Homebodies - S4-E3

Plot hole: Catherine is picking up the gun in the backyard. It is an unfamiliar weapon. She picks it up by using the loop around the trigger and pointing it towards herself. She then checks the clip, but never checks the chamber.

Crow's Feet - S5-E4

Plot hole: Two women die after a medical error occurs after undergoing an "anti-aging" medical procedure. A 30% solution of hydrogen peroxide is given intravenously instead of a 3% solution. According the the Material Safety Data Sheets (MSDS) a 30% solution is extremely corrosive and will blister skin on contact. 1) How did the women not bolt upright screaming as this extremely corrosive solution was pumped throughout their veins. 2) How did they not die in the clinic instead of the hours after as depicted in the show? Even in the CSI crew little experiment, the red blood cells immediately burst when exposed to the 30% solution.


Random Acts of Violence - S3-E13

Plot hole: While searching through the dead computer guy's CDs Nick finds a CD supposedly burned that night, containing data gathered at the time of death, but by the time the CD was burned the guy would have already been dead, so who took it out of the computer and filed it away?

Iced - S5-E23

Plot hole: The bodies were pink because of exposure to the lower temperatures created by the dry ice venting into the room. None of the CSI team noticed a chill when they entered the room? None of them noticed the bodies were cold to the touch? No one noticed that the body or liver temperatures didn't match with the estimated time of death?


Disarmed and Dangerous - S9-E12

Plot hole: Series 9 episode 12: "Agent Hartford" had no fingerprints: the FBI "removed" them. But when they find the street piece that Vinny had, they dust it and say that Hartford's prints were all over it. This might be OK, if he were a real agent on the books (but they never heard of him at Quantico), or if he were a real criminal - but in that case, they would have sussed it all out earlier.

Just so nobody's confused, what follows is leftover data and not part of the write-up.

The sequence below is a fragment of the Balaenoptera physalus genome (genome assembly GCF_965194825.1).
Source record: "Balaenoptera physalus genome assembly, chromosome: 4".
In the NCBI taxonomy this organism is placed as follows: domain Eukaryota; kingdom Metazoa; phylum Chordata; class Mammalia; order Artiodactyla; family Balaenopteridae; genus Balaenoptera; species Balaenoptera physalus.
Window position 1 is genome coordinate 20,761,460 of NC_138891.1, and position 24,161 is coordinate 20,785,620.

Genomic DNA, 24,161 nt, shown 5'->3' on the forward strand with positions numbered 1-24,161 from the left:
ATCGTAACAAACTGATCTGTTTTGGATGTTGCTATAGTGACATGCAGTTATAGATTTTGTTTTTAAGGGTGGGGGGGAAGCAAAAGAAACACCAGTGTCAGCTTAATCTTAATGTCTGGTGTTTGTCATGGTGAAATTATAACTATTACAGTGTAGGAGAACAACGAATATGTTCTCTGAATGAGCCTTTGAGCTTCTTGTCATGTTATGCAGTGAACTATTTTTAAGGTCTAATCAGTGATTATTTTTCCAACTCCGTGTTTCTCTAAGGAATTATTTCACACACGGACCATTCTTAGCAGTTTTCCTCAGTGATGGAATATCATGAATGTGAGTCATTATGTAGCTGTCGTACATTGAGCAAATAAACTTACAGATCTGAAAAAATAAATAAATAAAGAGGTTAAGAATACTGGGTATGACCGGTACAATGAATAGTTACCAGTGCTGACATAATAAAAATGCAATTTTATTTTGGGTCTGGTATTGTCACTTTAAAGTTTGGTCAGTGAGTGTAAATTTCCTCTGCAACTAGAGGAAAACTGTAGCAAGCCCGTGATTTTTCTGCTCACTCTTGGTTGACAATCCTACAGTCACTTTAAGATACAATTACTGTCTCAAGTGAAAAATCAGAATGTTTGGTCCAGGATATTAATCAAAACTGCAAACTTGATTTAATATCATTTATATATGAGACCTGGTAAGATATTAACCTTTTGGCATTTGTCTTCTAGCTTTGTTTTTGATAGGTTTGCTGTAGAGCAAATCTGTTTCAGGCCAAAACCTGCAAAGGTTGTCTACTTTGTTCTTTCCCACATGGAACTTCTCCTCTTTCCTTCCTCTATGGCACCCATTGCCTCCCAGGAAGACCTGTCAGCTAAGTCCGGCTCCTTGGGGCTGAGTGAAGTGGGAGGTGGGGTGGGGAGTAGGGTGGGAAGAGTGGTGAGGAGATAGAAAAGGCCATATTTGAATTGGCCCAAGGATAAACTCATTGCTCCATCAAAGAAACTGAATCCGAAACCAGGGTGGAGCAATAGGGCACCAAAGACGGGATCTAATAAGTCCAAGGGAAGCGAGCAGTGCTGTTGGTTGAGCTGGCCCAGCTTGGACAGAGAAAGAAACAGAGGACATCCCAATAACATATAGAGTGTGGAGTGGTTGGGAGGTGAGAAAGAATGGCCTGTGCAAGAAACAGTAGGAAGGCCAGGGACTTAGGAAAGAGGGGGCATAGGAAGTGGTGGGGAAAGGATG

Turn, Turn, Turn - S9-E16

Plot hole: Episode 9-18, "Turn, Turn Turn": Greg states that the dead motel manager crawled up into the ceiling the same way that he did, and you see Nick open the access panel in the ceiling. The manager couldn't have closed the ceiling panel after him and no one was managing the hotel in the week he was missing. The panel should have been open when Nick came into the room. The new manager stated he didn't know if there was a panel in that room, since he just got there.


Table Stakes - S1-E15

Plot hole: Amanda Haynes is Lacey Duvall's murderer, however in the opening scene she was kissing Patrick Haynes at the party downstairs at the exact time Lacey fell into the pool. She could not have pushed Lacey upstairs. (00:01:16 - 00:41:29)

Show generally

Factual error: In a number of episodes people are shown eating and drinking in the laboratories. For instance, in "Miss Willows' Regrets" Nick and Greg are seen eating fried chicken in the lab, and in "Overload" Sara eats a sandwich while watching Grissom experiment with her deli pickle. There are other examples. No reputable laboratory (which this is supposed to be) would allow its staff to eat or drink while in the lab. It is basic scientific protocol to prevent contamination of samples or the person picking up toxins on their food.

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Trivia: Anthony Zuiker chose to set the series in Las Vegas because that city's crime lab is the second most active in the United States, behind the FBI lab in Quantico, Virginia.

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Question: Is there an episode in which someone gets impaled by an icicle? I seem to recall the team not being able to find the murder weapon, and then someone realized that it had melted. This could also be CSI: New York.

Answer: The episode on CSI:NY was called "Love Runs Cold" and first aired on October 4, 2006 (Season 3, Episode 3) and involves the investigation of a model found stabbed to death by an ice dagger.